Participants were enrolled at the University of Kansas Medical Center (Kansas City, KS) and at the Vanderbilt-Ingram Cancer Center (Nashville, TN). The study was approved by each institution's human subjects research review board and was conducted in accordance with an assurance filed with and approved by the U.S. Department of Health and Human Services and in accordance with the U.S. Common Rule and the International Ethical Guidelines for Biomedical Research Involving Human Subjects. All patients provided written informed consent.

Procedures and treatment

Nab-paclitaxel (100 mg/m2) was administered intravenously on days 1, 8, and 15 of each 28-day cycle. Phase I of the study was a 3+3 dose-escalation trial with three dose levels of alpelisib (250, 300, and 350 mg, administered orally once daily). Decision to escalate alpelisib dose was determined by safety evaluation (as described below). The dose of alpelisib identified as the recommended phase II dose (RP2D) in phase I was then administered in phase II. All patients were instructed to take second- or third-generation H1-antihistaminic prophylaxis for rash.

Toxicity was assessed using Common Toxicity Criteria for Adverse Events version 4.03. Response (investigator assessed) was evaluated according to RECIST version 1.1 every 8 weeks. During phase I, cycle 1 blood samples were collected predose and 1.5, 2, 2.5, 3, 3.5, 4, 6, and 8 hours post-alpelisib dose (oral alpelisib dosing occurred 1 hour prior to the start of 30-minute nab-paclitaxel infusion) for pharmacokinetics (Supplementary Materials and Methods).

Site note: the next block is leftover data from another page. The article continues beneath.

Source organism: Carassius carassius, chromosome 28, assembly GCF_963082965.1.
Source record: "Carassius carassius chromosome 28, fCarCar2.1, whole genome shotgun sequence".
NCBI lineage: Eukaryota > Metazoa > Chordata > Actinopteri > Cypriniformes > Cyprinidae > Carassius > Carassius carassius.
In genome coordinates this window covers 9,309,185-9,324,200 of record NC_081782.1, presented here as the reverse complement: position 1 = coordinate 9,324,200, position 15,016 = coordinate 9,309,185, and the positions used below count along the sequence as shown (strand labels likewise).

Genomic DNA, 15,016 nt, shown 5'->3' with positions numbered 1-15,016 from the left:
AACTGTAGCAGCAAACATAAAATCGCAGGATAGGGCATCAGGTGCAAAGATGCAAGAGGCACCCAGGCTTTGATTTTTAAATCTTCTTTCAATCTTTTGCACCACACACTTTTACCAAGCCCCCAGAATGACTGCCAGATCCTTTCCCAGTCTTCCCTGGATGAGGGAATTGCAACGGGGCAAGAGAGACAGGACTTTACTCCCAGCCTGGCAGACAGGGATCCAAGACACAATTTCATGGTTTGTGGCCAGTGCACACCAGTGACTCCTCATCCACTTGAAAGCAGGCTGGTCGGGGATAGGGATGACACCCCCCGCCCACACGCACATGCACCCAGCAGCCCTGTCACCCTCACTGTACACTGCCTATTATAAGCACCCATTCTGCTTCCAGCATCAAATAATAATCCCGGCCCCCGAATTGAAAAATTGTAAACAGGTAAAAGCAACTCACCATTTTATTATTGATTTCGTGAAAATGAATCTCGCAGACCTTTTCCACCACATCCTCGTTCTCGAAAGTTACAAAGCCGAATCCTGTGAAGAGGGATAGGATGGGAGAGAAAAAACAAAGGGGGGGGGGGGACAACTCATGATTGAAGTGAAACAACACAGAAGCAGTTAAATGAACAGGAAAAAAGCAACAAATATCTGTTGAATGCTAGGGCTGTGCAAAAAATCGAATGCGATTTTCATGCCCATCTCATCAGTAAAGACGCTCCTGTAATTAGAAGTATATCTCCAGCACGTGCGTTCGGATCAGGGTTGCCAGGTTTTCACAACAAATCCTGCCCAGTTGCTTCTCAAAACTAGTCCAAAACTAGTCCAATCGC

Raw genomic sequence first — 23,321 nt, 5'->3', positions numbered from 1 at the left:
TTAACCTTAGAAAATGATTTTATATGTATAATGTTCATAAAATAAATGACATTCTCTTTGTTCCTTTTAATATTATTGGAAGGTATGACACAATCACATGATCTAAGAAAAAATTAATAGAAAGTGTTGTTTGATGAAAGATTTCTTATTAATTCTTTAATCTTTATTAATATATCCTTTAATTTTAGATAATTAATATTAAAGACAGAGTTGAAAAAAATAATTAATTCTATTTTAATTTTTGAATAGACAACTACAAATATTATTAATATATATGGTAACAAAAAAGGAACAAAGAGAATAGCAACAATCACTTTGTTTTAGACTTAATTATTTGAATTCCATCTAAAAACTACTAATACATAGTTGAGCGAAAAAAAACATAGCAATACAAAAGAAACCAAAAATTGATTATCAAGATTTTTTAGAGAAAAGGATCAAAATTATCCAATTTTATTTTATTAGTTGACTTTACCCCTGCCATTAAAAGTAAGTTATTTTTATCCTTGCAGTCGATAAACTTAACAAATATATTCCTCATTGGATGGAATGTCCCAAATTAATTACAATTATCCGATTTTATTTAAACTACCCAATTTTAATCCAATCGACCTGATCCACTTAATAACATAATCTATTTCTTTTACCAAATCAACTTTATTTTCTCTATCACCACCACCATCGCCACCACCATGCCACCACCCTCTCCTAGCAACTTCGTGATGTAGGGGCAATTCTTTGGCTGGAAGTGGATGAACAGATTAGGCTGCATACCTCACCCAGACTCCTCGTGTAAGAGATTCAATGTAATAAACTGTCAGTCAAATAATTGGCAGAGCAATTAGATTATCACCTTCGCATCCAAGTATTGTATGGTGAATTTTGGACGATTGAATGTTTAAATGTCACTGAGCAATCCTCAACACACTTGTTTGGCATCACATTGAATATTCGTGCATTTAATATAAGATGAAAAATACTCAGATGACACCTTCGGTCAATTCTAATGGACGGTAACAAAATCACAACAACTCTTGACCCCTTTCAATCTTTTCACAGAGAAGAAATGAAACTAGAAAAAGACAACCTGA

Archived formalin-fixed, paraffin-embedded (FFPE) tumor tissue (primary or metastatic site) was collected from all subjects. DNA and RNA isolated from FFPE tissue were subjected to next-generation sequencing (NGS) for assessment of PIK3CA mutation (see Supplementary Materials and Methods for details) and RNA gene expression profiling, respectively. RNA signature scores generated by claraT analysis and raw gene expression data (Xcel Array, Almac Diagnostic Services), as well as immune cell subpopulation gene expression data, were compared between PIK3CA-mutated and nonmutated groups (Supplementary Materials and Methods). Pretreatment blood samples were collected from all subjects. Circulating tumor DNA (ctDNA) isolated from plasma samples was subjected to NGS for PIK3CA mutation assessment (Supplementary Materials and Methods). Results of tissue or ctDNA analyses were not provided back to the treating physicians. Pretreatment FPG and HbA1C values were used to determine baseline metabolic status for each patient, per the 2019 Classification and Diagnosis Guidelines of the American Diabetes Association (9). Per these guidelines, normal metabolic status is defined as HbA1C < 5.7% and FPG < 100 mg/dL. Prediabetic status is defined as HbA1C 5.7%–<6.5% and/or FPG 100–<126 mg/dL. Diabetic status is defined as HbA1C ≥ 6.5% and/or FPG ≥ 126 mg/dL.